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FreightWaves Classics: Bridge over the Mississippi River rededicated

Fourteen years ago today, a “rededication ceremony” was held for the McKinley Bridge, which links St. Louis, Missouri, with Venice, Illinois by crossing the Mississippi River. The bridge had first been dedicated 100 years earlier, on November 17, 1907.


President William McKinley (Photo: The White House)
President William McKinley
(Photo: The White House)

President William McKinley had been assassinated just a few years before (on September 14, 1901), and many believed then (and now) that the bridge was named for the fallen president. However, it was not; it was named for another William McKinley – William B. McKinley, chief executive of the Illinois Traction System (ITS) interurban railway. That McKinley paid for the bridge to be designed by the noted engineer Ralph Modjeski and then constructed by Missouri Valley Bridge & Iron Co. and Pennsylvania Steel Co.

For the first several years of its operation the McKinley Bridge was used solely for Illinois Traction System traffic over the Mississippi. As automobiles and trucks grew in number the bridge also served motor vehicle traffic. 

The ITS and the ITC

William B. McKinley consolidated a number of interurban railroads in the late 1890s and early 1900s. The company was named the Illinois Traction System (ITS); it was a heavy-duty interurban electric railroad that provided extensive passenger and freight business in central and southern Illinois from 1896 to 1956. The ITS was an affiliate of the Illinois Power and Light Company (many electric railroads/streetcar companies were owned by local electricity providers).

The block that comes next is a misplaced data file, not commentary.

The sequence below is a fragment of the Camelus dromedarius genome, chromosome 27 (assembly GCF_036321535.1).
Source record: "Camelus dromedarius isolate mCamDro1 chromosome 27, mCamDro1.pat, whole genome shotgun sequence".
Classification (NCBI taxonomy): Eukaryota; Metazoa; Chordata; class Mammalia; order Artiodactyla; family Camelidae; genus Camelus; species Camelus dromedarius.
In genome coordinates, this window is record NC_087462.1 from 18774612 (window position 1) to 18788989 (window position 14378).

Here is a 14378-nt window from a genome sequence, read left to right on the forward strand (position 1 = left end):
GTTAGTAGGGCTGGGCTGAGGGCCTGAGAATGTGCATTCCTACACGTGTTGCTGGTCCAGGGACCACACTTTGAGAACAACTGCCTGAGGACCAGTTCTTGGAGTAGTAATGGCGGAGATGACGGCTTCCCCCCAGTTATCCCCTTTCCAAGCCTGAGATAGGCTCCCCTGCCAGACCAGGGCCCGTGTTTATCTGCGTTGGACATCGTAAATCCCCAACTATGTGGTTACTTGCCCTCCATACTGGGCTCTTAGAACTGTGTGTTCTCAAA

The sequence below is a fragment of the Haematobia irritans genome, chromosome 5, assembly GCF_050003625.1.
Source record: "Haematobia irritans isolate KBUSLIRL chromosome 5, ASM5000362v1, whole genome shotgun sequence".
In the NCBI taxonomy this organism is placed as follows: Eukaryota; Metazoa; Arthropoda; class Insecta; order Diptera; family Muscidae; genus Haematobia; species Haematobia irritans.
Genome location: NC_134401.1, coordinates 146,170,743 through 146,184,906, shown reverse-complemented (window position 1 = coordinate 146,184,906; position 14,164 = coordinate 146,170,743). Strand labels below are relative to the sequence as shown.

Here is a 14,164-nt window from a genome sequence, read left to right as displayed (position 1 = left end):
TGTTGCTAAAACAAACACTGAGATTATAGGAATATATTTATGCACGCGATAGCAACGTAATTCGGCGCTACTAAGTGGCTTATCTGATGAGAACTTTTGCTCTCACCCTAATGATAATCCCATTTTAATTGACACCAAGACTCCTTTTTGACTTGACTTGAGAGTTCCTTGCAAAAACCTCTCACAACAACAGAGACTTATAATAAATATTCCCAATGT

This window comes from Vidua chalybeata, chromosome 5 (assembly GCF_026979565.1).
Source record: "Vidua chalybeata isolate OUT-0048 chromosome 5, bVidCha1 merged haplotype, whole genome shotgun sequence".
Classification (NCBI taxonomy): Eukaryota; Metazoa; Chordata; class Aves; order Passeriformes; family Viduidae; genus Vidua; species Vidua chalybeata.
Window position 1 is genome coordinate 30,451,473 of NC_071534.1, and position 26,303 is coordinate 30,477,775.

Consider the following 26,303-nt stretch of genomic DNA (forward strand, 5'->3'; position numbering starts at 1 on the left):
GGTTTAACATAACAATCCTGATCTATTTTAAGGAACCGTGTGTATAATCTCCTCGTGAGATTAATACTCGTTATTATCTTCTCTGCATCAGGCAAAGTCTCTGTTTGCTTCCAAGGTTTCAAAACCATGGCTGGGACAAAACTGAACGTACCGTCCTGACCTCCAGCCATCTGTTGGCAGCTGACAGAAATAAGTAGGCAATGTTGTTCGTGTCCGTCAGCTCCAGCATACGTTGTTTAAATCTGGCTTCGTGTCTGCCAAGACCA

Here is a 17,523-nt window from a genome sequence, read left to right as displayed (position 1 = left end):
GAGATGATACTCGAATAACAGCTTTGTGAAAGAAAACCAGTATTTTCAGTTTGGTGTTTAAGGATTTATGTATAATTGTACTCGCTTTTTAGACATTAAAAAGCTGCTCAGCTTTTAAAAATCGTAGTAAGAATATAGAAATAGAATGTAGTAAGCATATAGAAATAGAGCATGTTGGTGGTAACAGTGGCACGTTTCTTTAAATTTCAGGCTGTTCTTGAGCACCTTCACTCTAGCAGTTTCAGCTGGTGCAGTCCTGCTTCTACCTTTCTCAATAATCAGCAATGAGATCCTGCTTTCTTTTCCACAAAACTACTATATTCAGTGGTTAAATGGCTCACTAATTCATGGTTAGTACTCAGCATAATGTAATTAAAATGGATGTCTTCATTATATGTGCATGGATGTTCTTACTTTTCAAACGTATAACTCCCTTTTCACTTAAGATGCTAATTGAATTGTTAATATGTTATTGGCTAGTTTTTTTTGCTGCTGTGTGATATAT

At its zenith, ITS provided electric passenger rail service to 550 miles of tracks in central and southern Illinois. The company had a Y-shaped main line that ran from St. Louis to Springfield, Illinois; branches ran from “Springfield northwest to Peoria and eastward to Danville.” In addition, ITS had a number of affiliated street-level city trolley lines. They provided local passenger service in many of the cities served by the main line. 

An ITC electrified interurban train. (Photo: Herbert Georg/Audio-Visual Designs)
An ITC electrified interurban train. (Photo: Herbert Georg/Audio-Visual Designs)

Like many companies, the System fell on hard times during the Great Depression. The company was reorganized in 1937 and its name was changed to the Illinois Terminal Railroad Company (reporting marks ITC). The new name reflected the line’s primary financial source – its freight interchange link to major railroads at its terminal ends (Peoria, Danville and St. Louis). The company’s interurban passenger service declined slowly and was stopped in 1956. 

Although freight operations continued, they were constrained by “ever-tighter runs due to very sharp radius turns in some towns.” Therefore, freight operations required the use of short trains and special hardware. ITC built bypass trackage around some towns for freight trains to partially solve this problem. However, because of the difficulty operating in some towns along its route, ITC was purchased in 1956 by a group of connecting railroads.